During our stint in the boatyard, Sabrina and I took time a few evenings to recharge our batteries, and help make our two week marathon-sprint of boat repairs a little more bearable.
Every Wednesday evening at the “Search and Rescue’s” lookout station, a five minute walk from the boatyard, a BBQ fundraiser is held which lots of cruising sailors attend. Enjoying a $5 can of Hinano beer with a music jam by the open air fire, we met quite a number of young people cruising the high seas. Most of them were “hitchhiking” on boats (via find-a-crew type of websites), serving as crew members to help run night watches across the long Pacific passages. But there was also a surprising number of young sailboat owners (in the 25-45 year old range). This was very different from what we are used to back in Central America, where the overwhelming majority of boats were owned by retirees.
These younger sailors are normally looking for work along the way, or planning to sell their boats as soon as they arrive in New Zealand or Australia, and several also receive contributions from their crew members.
(Photo: a Swedish couple with dog and hitchhiking German fellow Durant balancing gingerly on an inflatable kayak, the only ‘dinghy’ aboard their 30ft sailboat powered by outboard-only, that they took around Cape Horn in a westward direction, after learning how to sail just months before underway in the French winter. These folks are seriously bad-ass)
The boatyard was as nice a community as we could hope for, and we were often invited to have lunch or dinner with other sailors on their land-locked boats. This helped our morale to carry on the daily toil of sanding fiberglass and filler, which seemed to never end.
Our energy level began to waver in the last week of work, and Sabrina and I took turns “crashing”. Our bodies were simply too run down by the intensity of the work. Beyond the dust, heat, and exertion, the worst physical effect of working with the heavy duty fiberglass from the boatyard was the unbearable, itchy rash it left on our skin.
We never experienced this problem before with the thin fiberglass we use back home. However, the thick fiberglass shards got through all four of the protective suits we had purchased, to the point we could no longer wear them; or for that matter, our long sleeve work clothes that were now also contaminated with fibers. The only saving grace was the cold pressure shower 30 yards from our boat, which we now used obsessively to cool off and wash off the grime.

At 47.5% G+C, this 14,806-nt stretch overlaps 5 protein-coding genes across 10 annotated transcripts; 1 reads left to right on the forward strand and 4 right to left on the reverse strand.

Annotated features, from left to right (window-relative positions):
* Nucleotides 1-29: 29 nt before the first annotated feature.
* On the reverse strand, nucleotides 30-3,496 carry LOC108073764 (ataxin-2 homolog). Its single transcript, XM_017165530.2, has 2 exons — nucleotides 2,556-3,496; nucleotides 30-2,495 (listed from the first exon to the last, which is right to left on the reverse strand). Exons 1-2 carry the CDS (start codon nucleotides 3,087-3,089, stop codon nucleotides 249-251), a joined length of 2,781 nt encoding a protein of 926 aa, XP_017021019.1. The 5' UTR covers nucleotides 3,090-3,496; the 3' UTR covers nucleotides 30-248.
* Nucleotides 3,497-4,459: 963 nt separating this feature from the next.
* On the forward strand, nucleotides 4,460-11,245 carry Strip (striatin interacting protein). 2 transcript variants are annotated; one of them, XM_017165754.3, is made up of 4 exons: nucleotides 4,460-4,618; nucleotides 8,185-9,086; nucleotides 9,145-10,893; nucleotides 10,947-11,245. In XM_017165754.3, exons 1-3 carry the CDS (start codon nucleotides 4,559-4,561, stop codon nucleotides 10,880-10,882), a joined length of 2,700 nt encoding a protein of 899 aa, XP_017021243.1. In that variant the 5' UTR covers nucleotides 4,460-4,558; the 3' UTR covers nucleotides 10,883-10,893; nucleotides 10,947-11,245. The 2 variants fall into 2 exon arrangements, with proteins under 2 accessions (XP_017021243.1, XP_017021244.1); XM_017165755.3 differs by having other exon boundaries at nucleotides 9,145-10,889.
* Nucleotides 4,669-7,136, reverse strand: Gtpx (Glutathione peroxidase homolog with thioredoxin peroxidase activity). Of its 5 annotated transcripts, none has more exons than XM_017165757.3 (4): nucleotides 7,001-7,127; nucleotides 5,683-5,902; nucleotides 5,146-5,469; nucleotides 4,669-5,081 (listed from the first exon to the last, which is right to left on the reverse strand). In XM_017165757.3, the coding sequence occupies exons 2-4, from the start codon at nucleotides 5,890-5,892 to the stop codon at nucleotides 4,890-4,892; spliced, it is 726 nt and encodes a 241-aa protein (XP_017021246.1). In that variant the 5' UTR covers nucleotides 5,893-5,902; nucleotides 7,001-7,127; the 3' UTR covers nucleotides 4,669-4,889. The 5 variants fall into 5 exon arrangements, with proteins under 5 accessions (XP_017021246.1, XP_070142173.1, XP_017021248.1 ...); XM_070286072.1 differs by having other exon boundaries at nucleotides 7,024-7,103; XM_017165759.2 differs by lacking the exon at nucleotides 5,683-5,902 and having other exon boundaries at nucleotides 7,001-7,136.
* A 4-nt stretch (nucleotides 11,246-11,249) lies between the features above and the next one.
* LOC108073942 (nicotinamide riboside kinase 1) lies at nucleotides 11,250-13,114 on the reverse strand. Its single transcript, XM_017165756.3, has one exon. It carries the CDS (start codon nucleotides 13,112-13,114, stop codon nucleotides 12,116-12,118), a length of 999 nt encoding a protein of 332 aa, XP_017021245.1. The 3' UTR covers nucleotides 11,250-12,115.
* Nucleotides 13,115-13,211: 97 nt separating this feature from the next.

In retrospect, we should have paid the local lady to launder our work clothes (@$20 per load!) but we were so disgusted by the high cost that we forgot about that possibility. My clothes made me itch like a madman, so I ended up working in old boardshorts and running into the shower every two hours to wash off my body.
Our departure from California in 2015 was at the tail end of four months of work at the Ventura Boatyard. I hoped that in the future we’d never have to do all that grizzly repair work of fiberglass and sanding the boat on our own again. I hoped we’d be able to hire help in affordable countries down the road. As fortune would have it, we ended up doing a haul out in Marquesas where labor is expensive.
The only thing that kept us in overdrive through days 10-14 was that the end was in sight. We frantically worked to make the most of the miraculous sunshine, which we knew could be interrupted by torrential rain any day. We were determined to finish since our friends were joining us in a few days, and Purgatory would soon be over and Aldebaran would be back where she belongs… in the water.
2 thoughts on “Ups and Downs in the Hiva Oa Boatyard”
It has been one dreadful period of essential labor which took your dedicated focus to endure. You are amazing! Can’t wait to learn you are finally underway when we’ll raise our glasses with a toast to you!
Cheers, we’ll certainly toast to that!!
Cheers= “Manuia” in Tahitian, “Mokai” in Marquesan
It is weird trying to learn two languages at the same time 😉
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